Introducing one of the newest students to join the Jinjiang Believe in Me School…Meigan!
Adorable Meigan is a two-year-old girl with mild cerebral palsy. She has adjusted very well to school and loves attending every day. Read more.
At LWB, we always try to be as respectful as possible to the children in our programs. We always want to treat them with dignity, and because of that we are hesitant to ever publicly discuss certain medical conditions, as we believe they should remain private. Today I am writing about a little boy in rural foster care, however, who absolutely needs a permanent home to survive. And since he has waited over two years on China’s shared adoption list without being chosen, I am going to break our rule and discuss his condition openly – because I feel like saving his life is the most important thing right now. This eight-year-old boy is just too special to not get the long-term care he deserves.
When we first met John, he was only five years old. We learned that he was abandoned following a failed meningocele surgery, which left him with weak legs and feet that turned out to the sides. Read more.
The Jinjiang Believe in Me (BIM) School is something special. Children with special needs who are unable to attend a regular public school participate in meaningful educational activities that allow children to grow both cognitively and emotionally. Jinjiang BIM teachers receive specialized training to help their students reach their full potential. Read more.
Not only did our three volunteers visit foster care programs in Henan and Anhui provinces, but they also were able to visit three LWB Healing Homes: Heartbridge, Starbridge, and the Anhui Healing Home (AHH). Here are some glimpses into their visits to Starbridge and AHH.
Going to snuggle babies is a tough job, but someone’s got to do it! After a long day of visiting foster families all over Kaifeng, we were excited to visit LWB’s Starbridge Healing Home. The nannies there are so loving and kind, and the babies are cared for in a cozy, warm environment. Read more.
Miracle in a can. That is what preemie formula is for preemie babies. Preemie babies who were not quite ready to come into the world, whose tummies can’t process regular formula yet, whose little bodies struggle. In many cases, preemie formula is the key to helping a preemie baby gain weight and strength and continue to fight. Read more.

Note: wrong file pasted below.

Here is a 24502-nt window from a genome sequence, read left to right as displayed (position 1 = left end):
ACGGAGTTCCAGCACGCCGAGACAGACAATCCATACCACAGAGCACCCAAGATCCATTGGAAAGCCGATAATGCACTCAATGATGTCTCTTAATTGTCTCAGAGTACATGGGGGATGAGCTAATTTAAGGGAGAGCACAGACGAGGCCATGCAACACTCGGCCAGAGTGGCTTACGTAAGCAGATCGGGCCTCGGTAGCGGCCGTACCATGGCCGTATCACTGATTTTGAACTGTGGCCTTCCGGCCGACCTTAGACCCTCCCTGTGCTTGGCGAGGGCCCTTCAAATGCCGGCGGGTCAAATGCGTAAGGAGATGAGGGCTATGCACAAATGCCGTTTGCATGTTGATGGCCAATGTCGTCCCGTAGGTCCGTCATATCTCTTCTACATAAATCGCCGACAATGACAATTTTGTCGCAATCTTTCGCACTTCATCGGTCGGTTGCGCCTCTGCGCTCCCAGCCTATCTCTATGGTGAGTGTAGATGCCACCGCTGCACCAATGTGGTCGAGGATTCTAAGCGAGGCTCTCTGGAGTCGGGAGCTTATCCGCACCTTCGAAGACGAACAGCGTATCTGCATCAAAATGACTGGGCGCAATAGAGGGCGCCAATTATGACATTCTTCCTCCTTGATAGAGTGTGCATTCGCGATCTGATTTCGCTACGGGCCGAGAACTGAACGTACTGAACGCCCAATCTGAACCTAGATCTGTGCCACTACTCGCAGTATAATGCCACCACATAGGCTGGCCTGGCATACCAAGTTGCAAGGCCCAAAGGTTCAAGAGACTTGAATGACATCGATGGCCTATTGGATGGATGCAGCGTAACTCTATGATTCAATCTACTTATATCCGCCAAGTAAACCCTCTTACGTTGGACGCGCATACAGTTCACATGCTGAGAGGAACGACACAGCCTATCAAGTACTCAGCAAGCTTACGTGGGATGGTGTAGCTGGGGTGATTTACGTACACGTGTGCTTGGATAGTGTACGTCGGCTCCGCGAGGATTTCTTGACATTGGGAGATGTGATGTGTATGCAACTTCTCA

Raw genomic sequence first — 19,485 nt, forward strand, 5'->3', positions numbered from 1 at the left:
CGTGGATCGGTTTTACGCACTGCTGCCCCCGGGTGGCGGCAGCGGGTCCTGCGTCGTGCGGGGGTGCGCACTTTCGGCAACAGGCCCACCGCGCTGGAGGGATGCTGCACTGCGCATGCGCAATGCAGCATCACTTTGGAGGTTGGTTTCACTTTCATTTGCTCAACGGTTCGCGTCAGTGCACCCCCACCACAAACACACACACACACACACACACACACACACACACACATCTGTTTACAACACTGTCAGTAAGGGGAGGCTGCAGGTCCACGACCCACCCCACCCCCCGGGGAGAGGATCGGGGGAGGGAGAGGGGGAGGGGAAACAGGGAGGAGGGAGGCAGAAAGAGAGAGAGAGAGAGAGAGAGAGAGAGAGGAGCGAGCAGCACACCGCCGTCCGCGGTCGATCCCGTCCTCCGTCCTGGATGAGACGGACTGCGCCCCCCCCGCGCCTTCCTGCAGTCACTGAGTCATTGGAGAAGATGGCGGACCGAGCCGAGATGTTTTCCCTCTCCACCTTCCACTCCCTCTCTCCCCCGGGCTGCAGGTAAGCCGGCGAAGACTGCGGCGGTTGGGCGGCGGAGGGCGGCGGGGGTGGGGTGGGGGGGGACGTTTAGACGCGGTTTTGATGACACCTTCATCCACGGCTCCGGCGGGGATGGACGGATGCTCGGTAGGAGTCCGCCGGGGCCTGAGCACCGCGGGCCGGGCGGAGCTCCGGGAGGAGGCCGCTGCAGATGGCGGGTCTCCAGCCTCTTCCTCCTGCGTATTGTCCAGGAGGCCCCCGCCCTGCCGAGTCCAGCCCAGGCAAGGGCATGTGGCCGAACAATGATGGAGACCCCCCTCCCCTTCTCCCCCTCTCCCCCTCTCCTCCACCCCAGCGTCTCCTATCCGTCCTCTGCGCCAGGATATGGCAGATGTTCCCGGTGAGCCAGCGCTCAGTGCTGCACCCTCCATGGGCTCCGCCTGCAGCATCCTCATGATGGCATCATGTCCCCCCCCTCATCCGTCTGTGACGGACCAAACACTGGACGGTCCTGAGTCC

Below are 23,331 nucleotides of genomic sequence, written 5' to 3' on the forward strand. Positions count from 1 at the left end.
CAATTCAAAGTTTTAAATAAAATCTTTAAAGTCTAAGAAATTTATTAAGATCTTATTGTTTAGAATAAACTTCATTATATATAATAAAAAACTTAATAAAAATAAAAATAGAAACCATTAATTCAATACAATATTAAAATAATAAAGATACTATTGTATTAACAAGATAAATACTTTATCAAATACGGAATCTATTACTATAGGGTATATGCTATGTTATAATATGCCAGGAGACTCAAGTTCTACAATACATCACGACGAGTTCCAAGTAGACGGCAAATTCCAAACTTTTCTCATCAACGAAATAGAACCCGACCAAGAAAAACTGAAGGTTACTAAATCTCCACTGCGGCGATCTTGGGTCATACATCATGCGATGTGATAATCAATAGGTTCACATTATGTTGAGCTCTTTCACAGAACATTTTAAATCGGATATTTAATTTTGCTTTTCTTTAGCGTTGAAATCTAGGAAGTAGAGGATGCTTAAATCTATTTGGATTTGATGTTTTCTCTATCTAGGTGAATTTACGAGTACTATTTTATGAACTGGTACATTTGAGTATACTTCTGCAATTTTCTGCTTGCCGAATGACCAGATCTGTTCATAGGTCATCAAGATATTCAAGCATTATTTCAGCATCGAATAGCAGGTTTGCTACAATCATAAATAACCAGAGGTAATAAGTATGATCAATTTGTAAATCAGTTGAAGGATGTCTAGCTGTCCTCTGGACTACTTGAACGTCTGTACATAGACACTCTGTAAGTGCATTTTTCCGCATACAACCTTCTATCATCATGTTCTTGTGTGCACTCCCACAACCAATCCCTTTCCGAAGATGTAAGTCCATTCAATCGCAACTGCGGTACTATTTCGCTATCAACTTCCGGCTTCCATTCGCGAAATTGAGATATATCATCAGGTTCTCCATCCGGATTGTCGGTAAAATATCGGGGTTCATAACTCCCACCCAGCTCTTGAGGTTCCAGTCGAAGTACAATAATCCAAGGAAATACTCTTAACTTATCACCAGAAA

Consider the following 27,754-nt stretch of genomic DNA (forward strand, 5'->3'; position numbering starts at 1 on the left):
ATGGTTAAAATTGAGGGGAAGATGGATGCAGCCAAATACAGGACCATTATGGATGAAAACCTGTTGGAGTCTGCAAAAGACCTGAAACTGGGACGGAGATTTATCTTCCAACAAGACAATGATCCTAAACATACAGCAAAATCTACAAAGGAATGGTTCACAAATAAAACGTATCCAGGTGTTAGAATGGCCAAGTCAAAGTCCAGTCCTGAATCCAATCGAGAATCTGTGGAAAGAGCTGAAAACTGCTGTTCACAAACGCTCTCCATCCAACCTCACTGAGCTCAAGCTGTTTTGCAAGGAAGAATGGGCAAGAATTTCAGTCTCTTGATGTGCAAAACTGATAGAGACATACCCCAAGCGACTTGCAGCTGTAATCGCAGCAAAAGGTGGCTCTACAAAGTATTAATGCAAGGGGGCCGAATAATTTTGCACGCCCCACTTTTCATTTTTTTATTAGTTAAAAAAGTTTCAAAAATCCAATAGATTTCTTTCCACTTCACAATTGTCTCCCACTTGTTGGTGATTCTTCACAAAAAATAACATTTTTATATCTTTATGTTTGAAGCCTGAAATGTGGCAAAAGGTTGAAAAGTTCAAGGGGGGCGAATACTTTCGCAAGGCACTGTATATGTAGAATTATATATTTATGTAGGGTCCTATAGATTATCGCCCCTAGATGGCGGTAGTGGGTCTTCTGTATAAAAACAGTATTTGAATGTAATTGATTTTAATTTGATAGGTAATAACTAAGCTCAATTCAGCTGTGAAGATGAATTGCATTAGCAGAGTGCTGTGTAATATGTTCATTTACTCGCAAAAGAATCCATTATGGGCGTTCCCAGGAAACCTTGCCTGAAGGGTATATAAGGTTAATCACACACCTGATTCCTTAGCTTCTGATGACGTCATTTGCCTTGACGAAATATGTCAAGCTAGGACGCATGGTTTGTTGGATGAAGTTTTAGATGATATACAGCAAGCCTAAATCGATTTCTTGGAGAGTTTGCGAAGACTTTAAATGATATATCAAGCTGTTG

Beautiful Kaifeng was the next stop on our volunteers’ journey. Known as one of the Seven Ancient Capitals of China, it is a lovely city to visit in Henan province. Our volunteers Arlene, Sidney, and Barbara had a full day visiting the Kaifeng orphanage, seven children in foster care, the Starbridge Healing Home, and then dining at a typical Hot pot restaurant.
After a four hour drive from Sanmenxia, we arrived in Kaifeng. Bright and early the next morning we started out by visiting the recently renovated Kaifeng orphanage. Our first stop was the pink toddler room where we were greeted by many adorable faces. Read more.
In October 2013, three LWB volunteers visited foster care programs in Henan and Anhui provinces. Today we want to share a few photos and stories from their visit to Sanmenxia, in Henan province (northern China).
Love Without Boundaries has had a foster care program in Sanmenxia for several years now. However, it was growing smaller as more and more children in our care were adopted (a good problem to have!) Orphanage officials asked us to a meeting to discuss expanding the program to include new children.
We met with the directors of the orphanage and met many children they wished could be considered for LWB foster care. Read more.
When we pulled up to visit Niamh and her foster sister several weeks ago, we were greeted on the street by Niamh and her beloved foster grandpa. In October, Niamh, who has Down Syndrome, turned eight years old. She wasn’t walking until very recently, and she was so proud to take her grandpa’s hand and march us down the block to her home! Read more.
Isaac was almost three years old when coming into LWB’s Changzhi Foster Care Program, but he couldn’t stand or walk alone.
He could stand if he leaned against the sofa or bed, but he was unable to crawl or squat or bend over to pick up toys. When evaluated he was distraught, afraid and unsure of himself. Even when his foster mother put a cup of snacks in front of him, he had great difficulty to bend down and pick them up, despite how much he wanted the snacks. If his foster brother got close to him and his snacks, he would get angry and yell at him. He understood everything that was said to him, and it was clear that he was a smart little boy who had never been given the opportunity to do so many things that most children learn at a much earlier age. Read more.